The main street in Plovdiv is the longest pedestrian street in Bulgaria and one of the longest streets in the World. It is a place for pleasant walks and shopping. But if you visit Plovdiv, you definitely have to see the Old town.
The beautiful Old town (Старият град)
The old town of Plovdiv is doubtlessly the most important and impressive destination in the city. Combining at least 4 historical layers, it is a unique ensemble of architecture and life from the antiquity until now. On the top, on Nebet Tepe, you will see the ruins of the first settlements in this area, dating back 4000 years BC. An important landmark is the Ancient Theatre, constructed in the 1st century BC. Nowadays the look of the area is dominated by traditional houses of the Bulgarian Revival period. You wil definitely fall in love with these beautiful colourful houses, narrow cosy streets covered with cobblestones. Many of the houses are turned into museums and others are restaurants and hostel so you could spend hours exploring the Old Town.
Kapana district (Капана)
If you are determined to feel the spirit of contemporary Plovdiv, Kapana district is your place. Renovated a few years ago, this area was tuned into art and crafts neighbourhood with many cafes, restaurants and workshops. Head there for a romantic walk or just a hangout in the evening.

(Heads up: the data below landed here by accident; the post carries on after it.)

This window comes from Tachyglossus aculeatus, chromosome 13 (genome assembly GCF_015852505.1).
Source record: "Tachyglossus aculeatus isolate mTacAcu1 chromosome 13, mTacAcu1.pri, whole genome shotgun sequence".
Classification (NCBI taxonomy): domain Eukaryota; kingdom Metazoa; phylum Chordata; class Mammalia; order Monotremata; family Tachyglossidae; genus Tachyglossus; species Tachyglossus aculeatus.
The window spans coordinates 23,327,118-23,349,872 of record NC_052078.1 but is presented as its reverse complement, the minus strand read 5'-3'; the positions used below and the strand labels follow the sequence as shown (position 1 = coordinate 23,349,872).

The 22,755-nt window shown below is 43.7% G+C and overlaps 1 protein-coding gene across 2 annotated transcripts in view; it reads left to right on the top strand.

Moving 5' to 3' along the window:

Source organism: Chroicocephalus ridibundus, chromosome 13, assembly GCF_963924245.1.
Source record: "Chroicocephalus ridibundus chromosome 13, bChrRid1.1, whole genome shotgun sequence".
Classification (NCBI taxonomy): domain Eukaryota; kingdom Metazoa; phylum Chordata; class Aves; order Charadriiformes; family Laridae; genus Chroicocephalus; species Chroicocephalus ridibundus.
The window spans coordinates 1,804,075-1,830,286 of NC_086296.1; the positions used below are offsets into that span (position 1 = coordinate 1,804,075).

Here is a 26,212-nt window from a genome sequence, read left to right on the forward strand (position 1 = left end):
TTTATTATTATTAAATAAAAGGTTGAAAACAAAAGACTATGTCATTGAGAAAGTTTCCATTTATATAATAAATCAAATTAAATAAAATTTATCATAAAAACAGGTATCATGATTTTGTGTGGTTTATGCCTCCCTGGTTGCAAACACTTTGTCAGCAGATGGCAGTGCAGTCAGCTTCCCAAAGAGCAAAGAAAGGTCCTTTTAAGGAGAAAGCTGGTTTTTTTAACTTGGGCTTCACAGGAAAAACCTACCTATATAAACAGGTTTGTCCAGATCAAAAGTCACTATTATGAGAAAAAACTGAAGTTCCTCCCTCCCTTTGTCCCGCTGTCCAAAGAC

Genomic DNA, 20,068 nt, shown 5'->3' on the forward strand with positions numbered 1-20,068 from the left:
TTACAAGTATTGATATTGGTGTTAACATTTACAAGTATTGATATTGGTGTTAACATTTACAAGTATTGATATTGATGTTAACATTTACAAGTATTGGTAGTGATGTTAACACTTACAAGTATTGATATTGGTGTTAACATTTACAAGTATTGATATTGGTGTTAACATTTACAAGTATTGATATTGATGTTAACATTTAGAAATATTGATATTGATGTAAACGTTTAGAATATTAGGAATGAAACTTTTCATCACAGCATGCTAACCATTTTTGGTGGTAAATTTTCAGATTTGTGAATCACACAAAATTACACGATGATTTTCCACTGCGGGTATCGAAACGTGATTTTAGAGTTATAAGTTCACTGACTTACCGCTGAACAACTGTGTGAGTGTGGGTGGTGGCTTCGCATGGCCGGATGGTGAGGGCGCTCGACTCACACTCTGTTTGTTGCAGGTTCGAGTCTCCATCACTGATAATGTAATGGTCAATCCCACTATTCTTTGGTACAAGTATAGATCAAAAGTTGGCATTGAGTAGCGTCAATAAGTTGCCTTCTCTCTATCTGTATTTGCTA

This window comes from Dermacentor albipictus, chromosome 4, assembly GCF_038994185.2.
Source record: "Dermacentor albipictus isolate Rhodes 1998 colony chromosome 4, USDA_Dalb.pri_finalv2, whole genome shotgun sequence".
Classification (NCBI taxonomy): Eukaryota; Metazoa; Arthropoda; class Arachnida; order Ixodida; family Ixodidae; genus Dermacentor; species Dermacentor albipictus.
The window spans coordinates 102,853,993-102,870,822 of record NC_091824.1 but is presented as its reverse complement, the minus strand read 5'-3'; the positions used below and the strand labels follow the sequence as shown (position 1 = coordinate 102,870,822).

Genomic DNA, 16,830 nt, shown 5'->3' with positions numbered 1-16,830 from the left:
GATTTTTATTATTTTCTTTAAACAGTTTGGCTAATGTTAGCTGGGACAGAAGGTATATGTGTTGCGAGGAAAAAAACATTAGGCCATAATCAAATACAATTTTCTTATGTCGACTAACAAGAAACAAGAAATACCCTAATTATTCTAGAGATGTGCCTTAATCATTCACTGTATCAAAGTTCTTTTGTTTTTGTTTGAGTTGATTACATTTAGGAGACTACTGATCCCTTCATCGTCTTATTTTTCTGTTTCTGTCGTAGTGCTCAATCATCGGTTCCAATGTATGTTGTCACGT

Koprivshtitsa (Копривщица) – where you can explore not only beautiful old buildings but also delicious Bulgarian food
Another historical place loved by both Bulgarians and tourists is Koprivshtitsa. It is an old town that has preserved the architecture and spirit of the times of 19th century, the Bulgarian Revival. You might notice the architecture is quite similar to the Old Town of Plovdiv. However, Koprivshtitsa is very different type of place – a really small town, very cosy, where you can have rest from the city life and enjoy amazing traditional Bulgarian food all around. We have never discovered a bad restaurant in Koprivshtitsa so far, almost everything everywhere is homemade and very delicious.
If you are fascinated by such types of destinations, we have many such places in Bulgaria. Discover more in our article The old Bulgarian streets – 10 of the most romantic places in Bulgaria.
Rila Monastery and/or Seven Rila Lakes
The largest and the most famous monastery in Bulgaria is situated in the Rila Mountains. Rila Monastery has more than 1000 years of history and it is the most important spiritual and literary centre in the country. The monastery keeps the traditions, spirit and feelings inherited from the Middle Ages and Bulgarian Revival.
We have a big and, I think, nice article about Rila Monastery, so if it is interesting for you, check: "Rila Monastery in Bulgaria, the place that keeps 1000 years of history". The place is one of our favourites, so we recommend it as one of the must-see places in Bulgaria!
You can explore Rila Monastery (Рилски Манастир) in two or three hours, so if you wake up early and have a car, you can visit first the amazing Seven Rila Lakes (Седемте Рилски Езера) and then Rila Monastery.
Seven Rila Lakes